Moscow to shut down Deutsche Welle bureau in Russia
Russia said Thursday it is closing the Moscow bureau of German broadcaster Deutsche Welle and revoking staff accreditations in Russia, in response to Berlin's ban on the German-language channel of Russian state TV network RT.
Deutsche Welle called the decision "absurd" and a "complete overreaction".
The German government said the move was unacceptable and had "no basis of comparison whatsoever" with Berlin's ruling on RT.
"I urgently appeal to the Russian side not to abuse RT's licensing problems for a political reaction," Germany's Culture Minister Claudia Roth said.
The announcement comes with tensions mounting between Russia and the West, particularly over fears of a Russian invasion of Europe's ally Ukraine.
The closure also highlights the Kremlin's increasingly hostile position towards foreign media in the wake of several high-profile expulsions of prominent foreign journalists.
The Russian foreign ministry said in a statement Thursday it will also "terminate the satellite and other broadcasting (output) of Deutsche Welle" on Russian territory.
It added that it was initiating the process of designating the German media a "foreign agent" and said that further reciprocal measures will be announced in the future.
Deutsche Welle -- a German state-owned broadcaster -- has services in 30 languages, including Russian.
The moves comes after Germany's broadcasting regulator on Wednesday announced it was banning the transmission of the channel "RT DE" over the lack of a broadcasting licence.
- 'We are shocked' -
Deutsche Welle's chief Peter Limbourg said the order was an "absurd reaction of the Russian government".
"Even if we were to close it eventually, that will not affect our coverage of Russia -- rather, we will significantly boost our coverage," said Limbourg.
Deutsche Welle's Moscow bureau chief Juri Rescheto said he had been ordered to close the bureau by Friday morning.
"We are shocked. For all of us here, this news is very personal," he said, in comments published on the media's website.
Russian officials and pro-Kremlin media, meanwhile, welcomed the move.
Russian senator Andrei Klimov called Moscow's reaction "adequate".
"It is a responsive measure to the unfriendly acts from the German side," Klimov, who leads a committee on international affairs in the upper house of the Russian parliament, told the Ekho Moskvy radio station.
RT DE -- the German-language branch of RT -- was blocked from Europe's satellite network on December 22 at the request of German authorities, less than a week after going on air. But it was still available over the internet and via a mobile app.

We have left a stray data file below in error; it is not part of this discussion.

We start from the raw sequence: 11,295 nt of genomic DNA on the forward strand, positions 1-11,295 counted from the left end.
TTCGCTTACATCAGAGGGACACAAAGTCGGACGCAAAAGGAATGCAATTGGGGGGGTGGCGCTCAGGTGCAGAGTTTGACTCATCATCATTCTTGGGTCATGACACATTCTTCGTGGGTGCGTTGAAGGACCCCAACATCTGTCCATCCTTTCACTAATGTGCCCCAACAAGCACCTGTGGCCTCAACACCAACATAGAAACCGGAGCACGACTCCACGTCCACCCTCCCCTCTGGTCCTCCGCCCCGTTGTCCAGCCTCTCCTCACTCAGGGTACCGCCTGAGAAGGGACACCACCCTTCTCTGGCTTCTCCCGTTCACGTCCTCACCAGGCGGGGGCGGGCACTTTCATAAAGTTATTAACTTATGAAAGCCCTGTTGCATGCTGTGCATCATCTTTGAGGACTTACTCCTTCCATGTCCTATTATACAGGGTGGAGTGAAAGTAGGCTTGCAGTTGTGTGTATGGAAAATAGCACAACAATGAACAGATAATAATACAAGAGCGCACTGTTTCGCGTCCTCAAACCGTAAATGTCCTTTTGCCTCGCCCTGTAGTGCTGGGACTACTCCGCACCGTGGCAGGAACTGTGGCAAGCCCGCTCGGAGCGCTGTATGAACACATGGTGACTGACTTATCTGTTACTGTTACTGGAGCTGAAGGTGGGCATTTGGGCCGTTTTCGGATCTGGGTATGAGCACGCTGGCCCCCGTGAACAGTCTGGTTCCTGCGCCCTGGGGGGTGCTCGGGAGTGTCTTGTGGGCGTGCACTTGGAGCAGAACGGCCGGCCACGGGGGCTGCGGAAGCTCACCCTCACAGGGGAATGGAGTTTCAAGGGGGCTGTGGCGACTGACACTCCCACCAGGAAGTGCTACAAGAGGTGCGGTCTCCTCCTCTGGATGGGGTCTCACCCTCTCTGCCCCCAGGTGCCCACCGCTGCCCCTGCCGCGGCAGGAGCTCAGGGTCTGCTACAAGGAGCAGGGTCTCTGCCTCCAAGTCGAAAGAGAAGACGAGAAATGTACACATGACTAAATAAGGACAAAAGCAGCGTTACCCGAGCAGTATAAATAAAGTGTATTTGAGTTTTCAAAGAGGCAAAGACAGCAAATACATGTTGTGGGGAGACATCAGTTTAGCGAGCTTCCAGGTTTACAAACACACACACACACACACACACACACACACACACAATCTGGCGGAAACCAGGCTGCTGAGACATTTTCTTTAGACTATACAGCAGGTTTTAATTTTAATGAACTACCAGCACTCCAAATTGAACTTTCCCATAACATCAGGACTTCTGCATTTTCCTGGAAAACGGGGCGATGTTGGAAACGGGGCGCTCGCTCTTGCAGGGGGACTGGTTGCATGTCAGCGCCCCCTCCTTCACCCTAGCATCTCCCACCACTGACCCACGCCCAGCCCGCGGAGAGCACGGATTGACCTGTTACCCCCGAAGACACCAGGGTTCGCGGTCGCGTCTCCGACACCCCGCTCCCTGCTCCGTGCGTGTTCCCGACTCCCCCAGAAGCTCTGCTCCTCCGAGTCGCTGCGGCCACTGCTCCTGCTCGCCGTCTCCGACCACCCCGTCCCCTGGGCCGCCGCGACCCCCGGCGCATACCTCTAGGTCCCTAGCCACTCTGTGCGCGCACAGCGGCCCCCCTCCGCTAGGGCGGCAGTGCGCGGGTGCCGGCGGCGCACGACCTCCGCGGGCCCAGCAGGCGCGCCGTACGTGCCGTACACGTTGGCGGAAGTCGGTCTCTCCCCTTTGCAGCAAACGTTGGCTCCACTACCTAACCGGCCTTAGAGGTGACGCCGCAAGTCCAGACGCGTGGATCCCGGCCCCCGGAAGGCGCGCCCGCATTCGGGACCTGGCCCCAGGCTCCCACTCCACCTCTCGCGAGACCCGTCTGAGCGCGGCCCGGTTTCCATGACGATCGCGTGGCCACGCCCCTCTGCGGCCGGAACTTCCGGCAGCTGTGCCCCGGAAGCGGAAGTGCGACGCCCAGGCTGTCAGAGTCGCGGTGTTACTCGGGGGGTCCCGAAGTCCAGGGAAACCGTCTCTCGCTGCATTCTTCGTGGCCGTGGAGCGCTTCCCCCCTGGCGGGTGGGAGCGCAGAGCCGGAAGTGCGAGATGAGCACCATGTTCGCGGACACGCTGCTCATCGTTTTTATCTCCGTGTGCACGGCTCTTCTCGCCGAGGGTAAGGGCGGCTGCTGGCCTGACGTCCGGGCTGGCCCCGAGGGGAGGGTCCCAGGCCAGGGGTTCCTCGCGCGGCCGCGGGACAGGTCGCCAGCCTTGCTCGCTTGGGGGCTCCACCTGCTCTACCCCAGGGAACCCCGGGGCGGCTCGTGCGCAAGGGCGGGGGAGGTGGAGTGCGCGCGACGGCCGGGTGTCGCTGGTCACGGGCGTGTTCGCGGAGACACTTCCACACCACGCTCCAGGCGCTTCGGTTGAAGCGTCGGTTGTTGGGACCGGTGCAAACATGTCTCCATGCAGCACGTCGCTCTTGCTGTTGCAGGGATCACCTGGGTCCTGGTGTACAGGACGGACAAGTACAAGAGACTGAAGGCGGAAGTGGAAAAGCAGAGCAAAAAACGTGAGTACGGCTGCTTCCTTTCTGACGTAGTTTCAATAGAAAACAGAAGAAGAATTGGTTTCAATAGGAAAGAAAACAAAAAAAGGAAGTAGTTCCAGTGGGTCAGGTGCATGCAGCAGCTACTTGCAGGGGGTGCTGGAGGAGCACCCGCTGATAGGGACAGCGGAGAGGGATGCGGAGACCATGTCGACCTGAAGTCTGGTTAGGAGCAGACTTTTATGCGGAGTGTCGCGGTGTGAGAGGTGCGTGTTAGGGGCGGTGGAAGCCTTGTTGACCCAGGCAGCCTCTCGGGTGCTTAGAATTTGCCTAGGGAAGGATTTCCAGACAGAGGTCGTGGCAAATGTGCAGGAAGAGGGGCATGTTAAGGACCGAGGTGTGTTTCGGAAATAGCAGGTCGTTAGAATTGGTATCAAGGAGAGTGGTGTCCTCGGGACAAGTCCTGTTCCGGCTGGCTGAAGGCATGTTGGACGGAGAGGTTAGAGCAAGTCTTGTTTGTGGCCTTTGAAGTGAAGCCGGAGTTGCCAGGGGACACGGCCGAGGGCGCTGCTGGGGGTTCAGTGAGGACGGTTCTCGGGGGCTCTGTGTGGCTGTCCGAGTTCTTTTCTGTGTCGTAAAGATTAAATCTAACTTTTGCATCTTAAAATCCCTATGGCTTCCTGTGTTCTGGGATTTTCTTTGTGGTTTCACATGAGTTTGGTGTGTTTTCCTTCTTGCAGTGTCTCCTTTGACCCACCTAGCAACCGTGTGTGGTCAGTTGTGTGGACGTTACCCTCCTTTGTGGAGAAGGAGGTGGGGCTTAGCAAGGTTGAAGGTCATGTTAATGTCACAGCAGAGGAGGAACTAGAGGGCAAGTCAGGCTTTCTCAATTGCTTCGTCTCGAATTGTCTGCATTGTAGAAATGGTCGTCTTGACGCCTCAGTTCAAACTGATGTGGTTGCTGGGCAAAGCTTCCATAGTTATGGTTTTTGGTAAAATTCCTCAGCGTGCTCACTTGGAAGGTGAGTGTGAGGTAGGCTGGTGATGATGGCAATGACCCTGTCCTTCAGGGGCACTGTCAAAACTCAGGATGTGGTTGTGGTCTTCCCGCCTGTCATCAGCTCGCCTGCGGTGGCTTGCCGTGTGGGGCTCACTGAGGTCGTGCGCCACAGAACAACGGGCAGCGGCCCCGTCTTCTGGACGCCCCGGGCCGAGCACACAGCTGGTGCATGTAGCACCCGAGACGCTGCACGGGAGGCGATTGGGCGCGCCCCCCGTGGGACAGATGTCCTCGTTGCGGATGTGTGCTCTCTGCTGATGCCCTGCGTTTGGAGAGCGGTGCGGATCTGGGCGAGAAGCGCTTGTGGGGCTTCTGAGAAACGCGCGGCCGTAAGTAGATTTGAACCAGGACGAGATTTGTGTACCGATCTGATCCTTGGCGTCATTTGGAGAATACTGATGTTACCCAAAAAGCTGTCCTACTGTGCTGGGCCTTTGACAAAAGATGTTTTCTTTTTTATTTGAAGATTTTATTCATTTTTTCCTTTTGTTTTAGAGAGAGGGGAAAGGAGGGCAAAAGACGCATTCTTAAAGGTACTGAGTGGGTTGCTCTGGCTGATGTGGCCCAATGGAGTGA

In its response to the suspension, RT DE said it was broadcast from Moscow and had a Serbian broadcasting licence, which it said gives it the right to broadcast in Germany under European law.
But the German regulator said the channel was based in Berlin and did not have a "legitimate permit under European law".
Launched in 2005 as "Russia Today", state-funded RT has expanded with channels and websites in languages including English, French, Spanish and Arabic.
It has been accused by Western countries of distributing disinformation and Kremlin-friendly propaganda.
It has generated controversy in many countries, including the United States, where it was required to register as a "foreign agent", and in Britain, where authorities have threatened to revoke its broadcasting licence.
The channel has been banned in several countries, including the ex-Soviet republics Lithuania and Latvia.
In September, Google-owned YouTube issued a warning to RT DE for violating its coronavirus disinformation guidelines and then shuttered two channels for breaching user terms.
A third channel was blocked in December for trying to circumvent the earlier terminations.
In August, Moscow expelled a veteran BBC correspondent in retaliation for a Russian correspondent being denied accreditation by London.
Three months later, a Dutch correspondent was expelled on years-old administrative violations.
The decision to shut down the German media outlet comes following months of unprecedented pressure on independent media from Russian authorities.
Russia last year slapped a number of media outlets and journalists with the "foreign agent" label that requires them to carry out tedious administrative procedures.